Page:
An international report on media and the global migration and refugee crisis, issued to coincide with International Migrants Day on December 18th, says journalists often fail to tell the full story and routinely fall into propaganda traps laid by politicians. The report, Moving Stories, is published by the Ethical Journalism Network and reviews media coverage of migration in the European Union and in 14 countries across the globe.
“It’s really hard to leave my family behind, but I’m doing this for my baby,” Nour (27) says as she holds her 5-month-old baby boy, Nathalio in her lap. Her husband, Shadi, holds her hand. They are making the journey of a lifetime – 9,380 kilometers and 7 time zones from Aleppo to be exact. The young family is amongst the lucky ones who have been selected for resettlement in Canada. Having lived in Beirut for eight months, a church in Edmonton has sponsored their resettlement and a chance at a new life.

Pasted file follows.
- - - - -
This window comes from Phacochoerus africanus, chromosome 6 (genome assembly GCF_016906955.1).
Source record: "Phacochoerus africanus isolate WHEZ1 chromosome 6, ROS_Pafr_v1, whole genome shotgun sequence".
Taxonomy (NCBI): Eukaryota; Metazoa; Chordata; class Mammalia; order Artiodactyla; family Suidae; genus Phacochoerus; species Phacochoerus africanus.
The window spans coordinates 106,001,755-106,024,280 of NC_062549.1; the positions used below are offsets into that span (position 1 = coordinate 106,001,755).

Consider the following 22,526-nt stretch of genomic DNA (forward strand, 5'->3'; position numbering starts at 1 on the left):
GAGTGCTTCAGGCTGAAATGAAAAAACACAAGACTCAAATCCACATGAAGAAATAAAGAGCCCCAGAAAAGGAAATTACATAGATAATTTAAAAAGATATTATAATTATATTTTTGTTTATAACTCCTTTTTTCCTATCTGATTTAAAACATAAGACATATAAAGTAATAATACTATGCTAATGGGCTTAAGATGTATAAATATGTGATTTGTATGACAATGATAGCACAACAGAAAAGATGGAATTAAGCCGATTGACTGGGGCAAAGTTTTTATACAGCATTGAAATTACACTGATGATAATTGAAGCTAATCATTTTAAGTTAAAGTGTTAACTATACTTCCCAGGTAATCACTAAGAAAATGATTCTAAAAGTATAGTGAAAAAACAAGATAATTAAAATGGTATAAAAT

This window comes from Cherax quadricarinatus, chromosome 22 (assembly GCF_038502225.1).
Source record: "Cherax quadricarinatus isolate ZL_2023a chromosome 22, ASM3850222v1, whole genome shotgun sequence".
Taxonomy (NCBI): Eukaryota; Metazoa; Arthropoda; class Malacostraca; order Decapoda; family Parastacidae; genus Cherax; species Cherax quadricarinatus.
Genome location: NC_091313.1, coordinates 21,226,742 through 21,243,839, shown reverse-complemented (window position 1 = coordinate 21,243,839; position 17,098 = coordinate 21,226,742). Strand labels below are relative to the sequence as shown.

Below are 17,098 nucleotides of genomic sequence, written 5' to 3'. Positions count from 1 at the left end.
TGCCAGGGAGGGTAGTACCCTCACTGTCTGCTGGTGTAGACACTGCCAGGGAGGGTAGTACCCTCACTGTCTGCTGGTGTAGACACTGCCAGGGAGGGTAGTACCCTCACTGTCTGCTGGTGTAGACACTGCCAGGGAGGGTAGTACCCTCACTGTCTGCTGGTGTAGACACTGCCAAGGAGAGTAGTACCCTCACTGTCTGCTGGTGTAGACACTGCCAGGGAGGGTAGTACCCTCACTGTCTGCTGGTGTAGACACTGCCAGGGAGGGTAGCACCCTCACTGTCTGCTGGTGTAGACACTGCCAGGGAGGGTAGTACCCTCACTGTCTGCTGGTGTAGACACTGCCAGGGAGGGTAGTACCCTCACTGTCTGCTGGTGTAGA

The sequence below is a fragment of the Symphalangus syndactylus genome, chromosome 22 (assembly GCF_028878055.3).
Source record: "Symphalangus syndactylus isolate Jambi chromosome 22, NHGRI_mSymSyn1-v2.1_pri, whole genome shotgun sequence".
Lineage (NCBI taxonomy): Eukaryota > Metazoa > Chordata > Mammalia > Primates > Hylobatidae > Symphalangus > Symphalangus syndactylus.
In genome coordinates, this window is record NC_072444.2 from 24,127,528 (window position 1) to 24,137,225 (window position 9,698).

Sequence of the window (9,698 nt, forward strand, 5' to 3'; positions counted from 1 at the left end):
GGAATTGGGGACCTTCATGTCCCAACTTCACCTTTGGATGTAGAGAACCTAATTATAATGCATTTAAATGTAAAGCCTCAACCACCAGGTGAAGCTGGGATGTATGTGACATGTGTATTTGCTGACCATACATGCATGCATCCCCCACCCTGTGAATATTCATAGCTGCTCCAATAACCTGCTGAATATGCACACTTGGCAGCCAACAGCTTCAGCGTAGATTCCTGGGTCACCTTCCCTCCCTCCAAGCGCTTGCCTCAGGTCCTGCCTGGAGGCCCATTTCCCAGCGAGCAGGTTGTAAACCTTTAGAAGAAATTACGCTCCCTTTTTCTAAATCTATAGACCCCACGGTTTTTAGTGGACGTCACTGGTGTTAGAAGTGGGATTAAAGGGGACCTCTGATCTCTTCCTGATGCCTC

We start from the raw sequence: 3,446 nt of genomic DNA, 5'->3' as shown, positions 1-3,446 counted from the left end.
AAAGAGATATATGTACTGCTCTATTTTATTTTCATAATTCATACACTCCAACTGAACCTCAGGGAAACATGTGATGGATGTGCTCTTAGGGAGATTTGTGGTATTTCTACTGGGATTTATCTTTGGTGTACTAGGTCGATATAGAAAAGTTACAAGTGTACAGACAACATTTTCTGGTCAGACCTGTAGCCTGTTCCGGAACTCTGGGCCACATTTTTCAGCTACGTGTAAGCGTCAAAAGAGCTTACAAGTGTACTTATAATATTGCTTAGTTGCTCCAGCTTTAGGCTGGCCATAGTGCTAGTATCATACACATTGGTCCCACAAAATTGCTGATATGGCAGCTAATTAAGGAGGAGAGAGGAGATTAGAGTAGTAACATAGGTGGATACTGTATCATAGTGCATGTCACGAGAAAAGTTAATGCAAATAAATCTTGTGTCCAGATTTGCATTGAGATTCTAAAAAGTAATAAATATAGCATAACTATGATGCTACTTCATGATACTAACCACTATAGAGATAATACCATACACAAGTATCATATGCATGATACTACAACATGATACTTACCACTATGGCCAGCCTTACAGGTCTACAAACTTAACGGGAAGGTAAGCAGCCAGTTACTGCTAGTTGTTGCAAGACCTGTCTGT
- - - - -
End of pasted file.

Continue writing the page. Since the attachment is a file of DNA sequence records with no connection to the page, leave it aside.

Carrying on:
The year 2014 saw four major emergencies that required simultaneous system-wide responses – in Syria, Iraq, South Sudan and the Central African Republic – followed by the outbreak of Ebola in West Africa. The humanitarian sector has been stretched beyond the limits of its capacity and there are calls for system-wide reform.
The Middle Shabelle Region in Somalia suffers from recurrent floods which threaten community life, property, and livelihoods. Flooding negatively affects hygiene and sanitation, causing the spread of diseases such as cholera. In Jowhar, Middle Shabelle region, heavy rainfalls due to the recent El Niño phenomenon have left many communities flooded and isolated.
Already in her 70s, Rufina Moi was forced to leave the Carteret Islands, Papua New Guinea, two years ago. A number of factors influenced her decision to leave behind her home, with the main one being land degradation: the declining area of land available to cultivate due to high population growth and sea-level rise.